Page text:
In addition to dietary and medical causes, our environment and our reaction to our environment can interrupt our normal, healthy bowel movements. Common reasons include stress, changes in our daily routine, anxiety, or depression.
Here are a few other potential environmental causes of constipation:
- Not moving enough, not being active
- Long periods of time spent sitting or lying
- Ignoring the urge to go to the bathroom
- Stress from a new job
What causes chronic constipation?
While there are a number of causes to constipation, distinguishing between acute and chronic constipation is important for understanding your treatment options.
As discussed before, constipation can generally be described as a change or lessening in frequency of your bowel movements. A rule of thumb for constipation is having fewer than three bowel movements a week.
If that change lasts for several weeks or more, however, you may have chronic constipation.
It’s worth remembering that being constipated means that you’ll still have bowel movements. If you are facing chronic constipation, though, it may mean straining to pass stool. That discomfort can interfere with your daily life, and likely requires medical attention.
Here are additional signs of potential chronic constipation:
- Having fewer than three bowel movements a week for several weeks in a row
- Stools that are hard or lumpy
- Forcing or straining to pass stool
- Using hand against your abdomen to massage stool
- Sense of a blockage in your rectum
- Sense that you’re not completely emptying stool from your rectum
If you’ve experienced two or more of the above symptoms for the last three months, your constipation could be considered chronic. How it is ultimately treated will depend on the cause, if one is known.
How long does constipation last untreated
If you’re uncomfortable and haven’t passed a bowel movement in a few days, you’re likely asking yourself how long constipation lasts.
In cases of acute constipation, as well as constipation that’s brought about by diet, it can improve in a few days on its own, or with the use of constipation treatments like laxatives.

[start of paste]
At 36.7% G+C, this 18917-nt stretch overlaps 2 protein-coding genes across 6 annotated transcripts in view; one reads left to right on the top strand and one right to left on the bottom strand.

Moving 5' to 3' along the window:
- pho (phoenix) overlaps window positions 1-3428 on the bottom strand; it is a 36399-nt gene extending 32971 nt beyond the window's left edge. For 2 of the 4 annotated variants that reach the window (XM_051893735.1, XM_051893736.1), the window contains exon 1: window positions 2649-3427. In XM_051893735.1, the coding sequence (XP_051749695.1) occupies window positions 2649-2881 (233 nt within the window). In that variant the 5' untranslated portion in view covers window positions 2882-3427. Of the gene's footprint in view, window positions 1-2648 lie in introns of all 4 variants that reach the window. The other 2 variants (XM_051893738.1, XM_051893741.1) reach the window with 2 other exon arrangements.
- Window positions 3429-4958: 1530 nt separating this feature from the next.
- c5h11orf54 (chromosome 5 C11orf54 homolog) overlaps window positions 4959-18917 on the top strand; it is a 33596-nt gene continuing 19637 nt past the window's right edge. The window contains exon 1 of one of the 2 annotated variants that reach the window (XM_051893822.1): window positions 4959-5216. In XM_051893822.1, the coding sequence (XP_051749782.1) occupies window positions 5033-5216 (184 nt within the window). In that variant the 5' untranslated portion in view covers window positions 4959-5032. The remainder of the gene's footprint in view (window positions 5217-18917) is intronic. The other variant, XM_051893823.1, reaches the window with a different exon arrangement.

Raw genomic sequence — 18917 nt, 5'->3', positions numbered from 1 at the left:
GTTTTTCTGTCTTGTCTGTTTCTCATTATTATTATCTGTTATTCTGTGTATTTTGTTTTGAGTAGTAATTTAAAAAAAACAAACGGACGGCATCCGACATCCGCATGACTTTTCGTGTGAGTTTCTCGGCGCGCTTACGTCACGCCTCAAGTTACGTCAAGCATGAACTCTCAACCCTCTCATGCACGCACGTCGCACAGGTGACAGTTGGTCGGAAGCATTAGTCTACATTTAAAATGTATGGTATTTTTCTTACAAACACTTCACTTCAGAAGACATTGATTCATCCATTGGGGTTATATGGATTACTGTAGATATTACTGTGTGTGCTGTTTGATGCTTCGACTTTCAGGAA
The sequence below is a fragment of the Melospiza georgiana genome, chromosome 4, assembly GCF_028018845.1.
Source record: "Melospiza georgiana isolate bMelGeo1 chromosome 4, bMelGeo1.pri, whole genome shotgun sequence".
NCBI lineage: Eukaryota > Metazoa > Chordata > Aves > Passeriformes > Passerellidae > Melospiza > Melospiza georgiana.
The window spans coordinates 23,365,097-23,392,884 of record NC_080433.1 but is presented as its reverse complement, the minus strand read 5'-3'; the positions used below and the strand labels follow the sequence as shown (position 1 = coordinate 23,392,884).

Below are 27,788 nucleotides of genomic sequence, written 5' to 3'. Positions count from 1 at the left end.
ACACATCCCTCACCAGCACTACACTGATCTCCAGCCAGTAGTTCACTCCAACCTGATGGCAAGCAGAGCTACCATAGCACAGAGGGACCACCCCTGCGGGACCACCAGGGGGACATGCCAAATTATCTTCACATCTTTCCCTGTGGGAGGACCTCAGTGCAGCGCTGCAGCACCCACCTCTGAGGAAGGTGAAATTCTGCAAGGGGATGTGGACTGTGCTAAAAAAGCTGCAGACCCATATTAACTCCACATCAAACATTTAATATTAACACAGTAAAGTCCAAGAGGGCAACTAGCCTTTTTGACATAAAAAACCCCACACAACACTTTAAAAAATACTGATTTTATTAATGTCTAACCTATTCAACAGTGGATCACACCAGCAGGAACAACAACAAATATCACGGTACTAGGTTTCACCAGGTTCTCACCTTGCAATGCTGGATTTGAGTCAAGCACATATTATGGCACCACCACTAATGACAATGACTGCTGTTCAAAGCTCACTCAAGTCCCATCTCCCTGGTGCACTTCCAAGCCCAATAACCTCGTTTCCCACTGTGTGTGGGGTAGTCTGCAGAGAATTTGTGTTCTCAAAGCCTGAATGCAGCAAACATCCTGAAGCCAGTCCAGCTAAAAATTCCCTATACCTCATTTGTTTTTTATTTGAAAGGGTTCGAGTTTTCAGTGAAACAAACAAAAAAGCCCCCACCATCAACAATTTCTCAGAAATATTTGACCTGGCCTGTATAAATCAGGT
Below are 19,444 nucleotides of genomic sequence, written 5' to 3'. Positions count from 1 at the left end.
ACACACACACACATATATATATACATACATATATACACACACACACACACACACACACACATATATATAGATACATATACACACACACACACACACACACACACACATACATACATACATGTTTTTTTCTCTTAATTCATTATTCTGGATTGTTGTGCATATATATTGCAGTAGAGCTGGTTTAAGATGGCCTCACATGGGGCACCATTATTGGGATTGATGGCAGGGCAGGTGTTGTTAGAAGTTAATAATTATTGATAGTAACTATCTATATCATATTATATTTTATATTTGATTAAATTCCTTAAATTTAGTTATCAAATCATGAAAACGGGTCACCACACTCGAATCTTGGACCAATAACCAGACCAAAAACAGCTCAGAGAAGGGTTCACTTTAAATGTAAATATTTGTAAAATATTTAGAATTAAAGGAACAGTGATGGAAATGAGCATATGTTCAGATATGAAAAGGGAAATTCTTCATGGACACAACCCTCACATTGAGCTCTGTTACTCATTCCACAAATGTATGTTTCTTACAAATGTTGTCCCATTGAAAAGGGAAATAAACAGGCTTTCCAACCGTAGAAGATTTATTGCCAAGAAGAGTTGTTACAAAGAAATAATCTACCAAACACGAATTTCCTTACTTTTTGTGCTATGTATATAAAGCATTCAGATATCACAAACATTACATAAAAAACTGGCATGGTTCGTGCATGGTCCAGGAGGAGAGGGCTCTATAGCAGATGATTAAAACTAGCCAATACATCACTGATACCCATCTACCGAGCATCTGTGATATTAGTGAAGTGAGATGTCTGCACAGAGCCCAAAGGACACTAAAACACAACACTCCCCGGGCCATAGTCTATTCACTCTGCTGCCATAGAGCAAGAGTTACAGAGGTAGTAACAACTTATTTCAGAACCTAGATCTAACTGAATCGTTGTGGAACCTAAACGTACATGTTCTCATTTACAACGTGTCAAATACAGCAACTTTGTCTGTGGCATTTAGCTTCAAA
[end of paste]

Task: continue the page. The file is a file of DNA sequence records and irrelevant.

Untreated, though, and in cases where it’s connected with conditions like IBS, hypothyroidism, or Parkinson’s, the pain and discomfort with constipation can last for a significantly longer time.
If you find that your constipation lasts longer than 14 days without improvement, it’s time to seek medical attention.
What steps can I take to treat my constipation?
If you find that you are dealing with sudden constipation, belly pain, cramping, and are unable to pass stool or gas at all, it’s important to get in touch with your physician.
For chronic constipation, there are prescription chronic constipation treatments that can provide relief, discuss your options with your physician.
If you are looking to treat your own constipation first, here are a few daily changes you can make to improve your bowel movements:
- Drink at least two glasses of water a day (and try for warm liquids in the morning)
- Add more fruits and vegetables
- Add bran cereal and other fiber-dense foods
- Incorporate more active moments in your day
- If you have the urge to poop, don’t ignore it
While constipation may be uncomfortable, it is treatable. Whether you take the steps to make changes in your diet and daily routine or decide to seek out medical treatment, your comfort and wellbeing is in your hands.